AutoStore sues Ocado for infringing tech patents

AutoStore has filed a patent infringement lawsuits in the United States and the United Kingdom against Ocado Group.

The Norwegian automated storage and retrieval system manufacturer is seeking court orders barring Ocado and its partner Tharsus Group from manufacturing, importing, using and selling technology that infringes AutoStore’s patents; as well as monetary damages.

Ocado has signed agreements with retailers such as Kroger, Marks & Spencer and Morrisons that it claims rely on the continued infringement of AutoStore’s intellectual property.

AutoStore has filed complaints with the US International Trade Commission, the US District Court for the Eastern District of Virginia, and the High Court of England and Wales.

Karl Johan Lier, chief executive and president of AutoStore, stated: “Our ownership of the technology at the heart of Ocado’s warehousing system is clear – we will not tolerate Ocado’s continued infringement of our intellectual property rights in its effort to boost its growth and attempt to transform itself into a global technology company.”

AutoStore’s system works by stacking storage bins vertically in a grid and stored in a cubic structure, with the bins retrieved by robots that travel on the top of the structure. AutoStore currently supports more than 500 installations and 18,000 robots across 30 countries, serving markets from grocery and healthcare to aviation for customers including Asda, Best Buy and Lufthansa.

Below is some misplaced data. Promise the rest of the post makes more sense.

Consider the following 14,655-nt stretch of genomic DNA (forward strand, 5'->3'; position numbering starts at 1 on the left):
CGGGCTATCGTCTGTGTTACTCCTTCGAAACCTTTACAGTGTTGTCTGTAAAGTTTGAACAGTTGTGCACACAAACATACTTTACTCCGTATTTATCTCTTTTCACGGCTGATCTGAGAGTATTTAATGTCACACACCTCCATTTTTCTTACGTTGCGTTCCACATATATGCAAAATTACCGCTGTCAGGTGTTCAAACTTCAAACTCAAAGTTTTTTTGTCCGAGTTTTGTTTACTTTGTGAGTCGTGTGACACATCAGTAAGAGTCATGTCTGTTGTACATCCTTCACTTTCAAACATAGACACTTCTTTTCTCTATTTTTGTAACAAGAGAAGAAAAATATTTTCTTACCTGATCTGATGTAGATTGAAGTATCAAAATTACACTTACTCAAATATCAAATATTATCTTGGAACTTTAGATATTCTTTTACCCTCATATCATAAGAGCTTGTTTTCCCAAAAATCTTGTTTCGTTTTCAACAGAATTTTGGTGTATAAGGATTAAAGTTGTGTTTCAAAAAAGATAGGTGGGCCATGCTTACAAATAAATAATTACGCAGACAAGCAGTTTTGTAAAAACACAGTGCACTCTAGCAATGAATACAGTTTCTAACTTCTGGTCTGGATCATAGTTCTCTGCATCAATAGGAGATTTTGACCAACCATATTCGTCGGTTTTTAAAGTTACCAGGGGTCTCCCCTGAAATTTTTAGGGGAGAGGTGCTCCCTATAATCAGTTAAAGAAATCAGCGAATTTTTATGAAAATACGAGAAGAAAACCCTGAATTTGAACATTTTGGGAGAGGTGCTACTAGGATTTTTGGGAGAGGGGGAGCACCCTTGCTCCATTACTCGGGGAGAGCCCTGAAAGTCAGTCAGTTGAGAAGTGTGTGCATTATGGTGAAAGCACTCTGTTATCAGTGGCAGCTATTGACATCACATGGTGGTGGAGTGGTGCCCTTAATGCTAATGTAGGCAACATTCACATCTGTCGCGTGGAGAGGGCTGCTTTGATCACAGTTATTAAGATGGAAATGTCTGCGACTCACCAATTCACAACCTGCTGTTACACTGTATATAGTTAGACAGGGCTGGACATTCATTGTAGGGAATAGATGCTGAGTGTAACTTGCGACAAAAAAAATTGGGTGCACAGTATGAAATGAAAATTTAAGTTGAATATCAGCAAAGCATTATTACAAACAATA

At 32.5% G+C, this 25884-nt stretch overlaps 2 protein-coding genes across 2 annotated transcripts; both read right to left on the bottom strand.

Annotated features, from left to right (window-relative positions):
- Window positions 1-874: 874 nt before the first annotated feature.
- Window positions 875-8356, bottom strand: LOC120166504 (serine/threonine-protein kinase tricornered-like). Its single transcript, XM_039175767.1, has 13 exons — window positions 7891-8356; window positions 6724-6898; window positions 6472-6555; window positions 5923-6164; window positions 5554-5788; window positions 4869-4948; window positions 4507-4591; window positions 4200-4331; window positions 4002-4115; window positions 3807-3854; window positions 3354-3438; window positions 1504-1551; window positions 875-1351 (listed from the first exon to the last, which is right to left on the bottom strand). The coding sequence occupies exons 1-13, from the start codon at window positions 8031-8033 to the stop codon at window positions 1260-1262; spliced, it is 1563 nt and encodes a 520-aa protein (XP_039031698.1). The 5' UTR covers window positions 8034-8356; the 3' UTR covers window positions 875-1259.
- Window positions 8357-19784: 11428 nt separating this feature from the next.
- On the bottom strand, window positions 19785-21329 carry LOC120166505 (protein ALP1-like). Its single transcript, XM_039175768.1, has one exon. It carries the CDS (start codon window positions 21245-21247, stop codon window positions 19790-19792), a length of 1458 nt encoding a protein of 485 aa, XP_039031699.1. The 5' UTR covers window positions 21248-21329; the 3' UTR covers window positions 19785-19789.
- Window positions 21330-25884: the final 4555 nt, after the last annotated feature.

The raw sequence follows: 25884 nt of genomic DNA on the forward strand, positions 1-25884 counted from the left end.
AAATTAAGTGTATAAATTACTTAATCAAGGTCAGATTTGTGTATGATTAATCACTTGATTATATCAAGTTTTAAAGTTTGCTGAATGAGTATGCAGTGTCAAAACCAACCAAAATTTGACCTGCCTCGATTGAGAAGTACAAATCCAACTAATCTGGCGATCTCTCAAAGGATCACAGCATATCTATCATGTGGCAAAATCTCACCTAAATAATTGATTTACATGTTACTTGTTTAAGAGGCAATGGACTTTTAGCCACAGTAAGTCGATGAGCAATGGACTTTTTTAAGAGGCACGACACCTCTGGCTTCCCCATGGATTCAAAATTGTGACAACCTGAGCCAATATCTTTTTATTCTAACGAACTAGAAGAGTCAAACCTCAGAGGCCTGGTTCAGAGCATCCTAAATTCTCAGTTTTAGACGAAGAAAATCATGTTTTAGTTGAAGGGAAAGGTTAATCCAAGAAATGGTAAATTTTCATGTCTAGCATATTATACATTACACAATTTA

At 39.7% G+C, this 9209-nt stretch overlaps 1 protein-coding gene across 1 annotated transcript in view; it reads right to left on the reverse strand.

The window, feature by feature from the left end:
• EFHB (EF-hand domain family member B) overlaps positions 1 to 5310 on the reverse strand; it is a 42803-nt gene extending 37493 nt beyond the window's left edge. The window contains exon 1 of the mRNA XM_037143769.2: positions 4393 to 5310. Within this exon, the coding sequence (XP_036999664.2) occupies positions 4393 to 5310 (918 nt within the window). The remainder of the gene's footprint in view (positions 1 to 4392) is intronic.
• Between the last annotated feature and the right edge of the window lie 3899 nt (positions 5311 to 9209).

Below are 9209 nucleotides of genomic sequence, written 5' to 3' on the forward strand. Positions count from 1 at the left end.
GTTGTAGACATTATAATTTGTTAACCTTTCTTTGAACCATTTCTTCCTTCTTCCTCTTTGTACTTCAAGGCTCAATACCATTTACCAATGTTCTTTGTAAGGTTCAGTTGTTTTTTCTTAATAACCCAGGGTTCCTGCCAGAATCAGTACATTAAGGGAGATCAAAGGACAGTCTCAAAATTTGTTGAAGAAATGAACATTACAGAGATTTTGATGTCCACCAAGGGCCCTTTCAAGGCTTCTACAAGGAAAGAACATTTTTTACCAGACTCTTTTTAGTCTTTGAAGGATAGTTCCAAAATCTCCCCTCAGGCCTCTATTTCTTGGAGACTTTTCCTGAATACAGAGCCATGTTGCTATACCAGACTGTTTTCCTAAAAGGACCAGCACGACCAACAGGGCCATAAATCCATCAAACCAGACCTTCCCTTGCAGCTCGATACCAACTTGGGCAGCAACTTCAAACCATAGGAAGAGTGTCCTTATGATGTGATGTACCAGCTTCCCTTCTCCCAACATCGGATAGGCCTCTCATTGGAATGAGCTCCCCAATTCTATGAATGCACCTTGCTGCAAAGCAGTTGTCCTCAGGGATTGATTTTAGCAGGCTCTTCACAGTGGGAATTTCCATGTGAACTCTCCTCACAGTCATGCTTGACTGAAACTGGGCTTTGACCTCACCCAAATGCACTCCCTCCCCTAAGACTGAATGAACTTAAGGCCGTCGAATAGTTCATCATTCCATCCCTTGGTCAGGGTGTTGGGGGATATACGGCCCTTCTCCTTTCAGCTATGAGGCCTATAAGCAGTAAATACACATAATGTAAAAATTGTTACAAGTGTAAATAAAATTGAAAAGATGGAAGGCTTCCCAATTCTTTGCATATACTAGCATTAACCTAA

Ocado too is an AutoStore customer, having first purchased AutoStore technology in 2012. Ocado’s alleged infringement of AutoStore’s intellectual property is the foundation on which the Ocado Smart Platform was built and on which Ocado’s business today is based. This is deployed in its customer fulfilment centres.

AutoStore claimed that Ocado’s platform infringes several AutoStore patents, including those relating to the fundamental central cavity design of its robots; the arrangement of the lifting mechanism that enables those robots to lift and place bins in their cavities; and the robots’ in-wheel motors.

A court in Norway has already found that AutoStore is entitled to ownership of its patents covering the robots’ central cavity technology, “yet Ocado has continued to pursue lucrative partnerships by selling that technology - as well as other AutoStore-owned technology - as its own,” read a statement.

Ocado responded: “We are not aware of any infringement of any valid AutoStore rights and of course we will investigate any claims once we receive further details.”

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